World Leaders on Vine
With Vine probably the most difficult social network to master and maintain, it is no wonder that very
few governments are using it. Vine videos are only six seconds long and they loop, making editing an
essential attribute of a good Vine.
Vines are essentially the video equivalent of a tweet, and often too short for meaningful one-line
political statements. However, it is amazing what stories you can tell in six seconds either in animated
infographics or stop-motion video format. Some of the most popular Vine stars have amassed millions of
followers and billions of loops with their skits.
Burson-Marstellers research team has identified 47 Vine
channels of governments and world leaders, 11 of which are
inactive and have never posted a Vine. Seventeen channels
have been dormant for more than a year, and only 19 channels
are active on a regular basis.
In 2013 and 2014, some governments have used Vine for quick,
one-line statements. For example, U.S. Secretary of State John
Kerry has posted only one Vine, inviting his followers for a
Twitter chat, and U.S. President Barack Obama encouraged the
U.S. soccer team on the White House channel during the FIFA
World Cup in Brazil.
The White House has, by far, the most followed Vine channel,
with 458,000 followers, almost 10 times as many as Brazilian
President Dilma Rousseff in second position. The UK
government, the State Department and UK Prime Minister David
Cameron complete the top five list, however Camerons channel
is inactive and he has never actually posted any Vine videos.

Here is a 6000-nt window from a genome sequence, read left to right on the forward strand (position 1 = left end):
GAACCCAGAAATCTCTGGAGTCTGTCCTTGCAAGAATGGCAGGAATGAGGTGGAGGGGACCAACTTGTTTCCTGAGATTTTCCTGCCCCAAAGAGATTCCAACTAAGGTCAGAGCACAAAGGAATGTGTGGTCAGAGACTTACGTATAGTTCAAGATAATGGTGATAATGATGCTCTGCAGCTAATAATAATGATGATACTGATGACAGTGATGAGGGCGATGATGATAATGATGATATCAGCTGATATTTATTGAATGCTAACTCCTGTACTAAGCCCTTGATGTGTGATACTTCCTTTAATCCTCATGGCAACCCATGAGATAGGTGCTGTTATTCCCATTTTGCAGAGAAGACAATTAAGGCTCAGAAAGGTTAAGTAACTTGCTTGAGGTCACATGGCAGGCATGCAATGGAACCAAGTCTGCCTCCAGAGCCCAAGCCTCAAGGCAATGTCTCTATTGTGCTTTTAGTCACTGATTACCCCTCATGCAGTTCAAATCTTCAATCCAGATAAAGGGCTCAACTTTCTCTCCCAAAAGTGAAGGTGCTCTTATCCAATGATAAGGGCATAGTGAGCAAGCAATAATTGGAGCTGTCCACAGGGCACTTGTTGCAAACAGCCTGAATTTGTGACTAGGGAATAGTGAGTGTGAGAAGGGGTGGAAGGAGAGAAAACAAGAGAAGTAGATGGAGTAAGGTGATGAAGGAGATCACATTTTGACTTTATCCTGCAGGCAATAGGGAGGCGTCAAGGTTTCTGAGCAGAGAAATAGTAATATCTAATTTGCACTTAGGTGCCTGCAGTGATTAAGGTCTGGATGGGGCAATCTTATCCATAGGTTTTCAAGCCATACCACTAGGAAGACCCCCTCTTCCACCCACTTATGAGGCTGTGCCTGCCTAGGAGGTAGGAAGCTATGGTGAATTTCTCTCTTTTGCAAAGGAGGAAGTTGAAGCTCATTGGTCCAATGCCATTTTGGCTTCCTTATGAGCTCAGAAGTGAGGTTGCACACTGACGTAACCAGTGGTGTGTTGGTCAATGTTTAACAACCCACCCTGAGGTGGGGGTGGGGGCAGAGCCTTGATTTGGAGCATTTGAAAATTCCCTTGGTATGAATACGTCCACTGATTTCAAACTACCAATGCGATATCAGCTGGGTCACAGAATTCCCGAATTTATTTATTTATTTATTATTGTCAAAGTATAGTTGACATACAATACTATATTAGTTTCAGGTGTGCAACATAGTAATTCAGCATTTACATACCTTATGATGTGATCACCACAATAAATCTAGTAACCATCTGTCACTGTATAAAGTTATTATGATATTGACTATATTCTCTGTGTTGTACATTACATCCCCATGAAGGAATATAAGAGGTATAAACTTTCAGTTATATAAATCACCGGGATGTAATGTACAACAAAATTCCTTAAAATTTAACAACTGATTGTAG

The 108 Vines produced by the White House have been viewed
125 million times, three times that of the 280 Vines on the
Elyse channel of the
French Presidency. The
Ministry is in third
position in terms of total number of loops, ahead of the
Brazilian President and the UK government.
The French Presidency is the most active governmental channel
on Vine having produced 280 Vine videos ahead of the
European Commission and the White House with 143 and 108
Governmental Vine Stars
First Lady Michelle Obama is the Vine star of the White House channel.
Her Turnip for what Vine with DJ Snake and Lil Jons song Turn
Down for What in the background has become a viral hit with close to
50 million loops since 14 October 2014.
She has recently re-edited the piece with National Basketball
Association star Stephen Curry of the Golden State Warriors. The
second most popular video on the channel also features Michelle
Obama promoting her favorite fall vegetable, the sweet potato, with
more than 10 million loops.
In October 2015, Michelle Obama invited a group of the worlds most popular Viners to the White
House, including Lele Pons, King Bach and Jrme Jarre - who had a blast judging from their Vines, which
were re-vined by the White House channel and have clocked up more than 60 million loops.
The Elyse Palace has made Vine an essential part of the presidential digital communication,
professionalizing the shooting and editing of their Vines. The French Presidency often splits the screen
combining two or more video scenes in each Vine including a caption on blue background. Vines are
produced to summarize the activities of the French President.
Sadly, the most watched Vines of the Elyse Palace is the meeting of the
Defense council in the wake of the Paris attacks in November 2015, as well as
the lowering of the French flag and start of three days of mourning for the
victims. Both Vines have garnered more than 10 million loops each.
The third most watched video of the French
presidency is the impromptu meeting between
Barack Obama and Russian President Vladimir Putin
on the sidelines of the 70th D-Day celebrations on 6 June 2014 in Normandy.
Many governments have used Vine as a video tool to
report on the activities of their leaders either in
meetings, or during official receptions, an example
being the Lithuanian Foreign Ministry which Vines the arrival of official visitors
to Vilnius. The now dormant Matignon channel, named after the French Prime
Ministers residence, boasts 27 Vines videos of red carpet arrivals of world
leaders, the last one being the handover between outgoing Prime Minister
Jean Marc Ayrault and his successor Manuel Valls on April 1, 2014.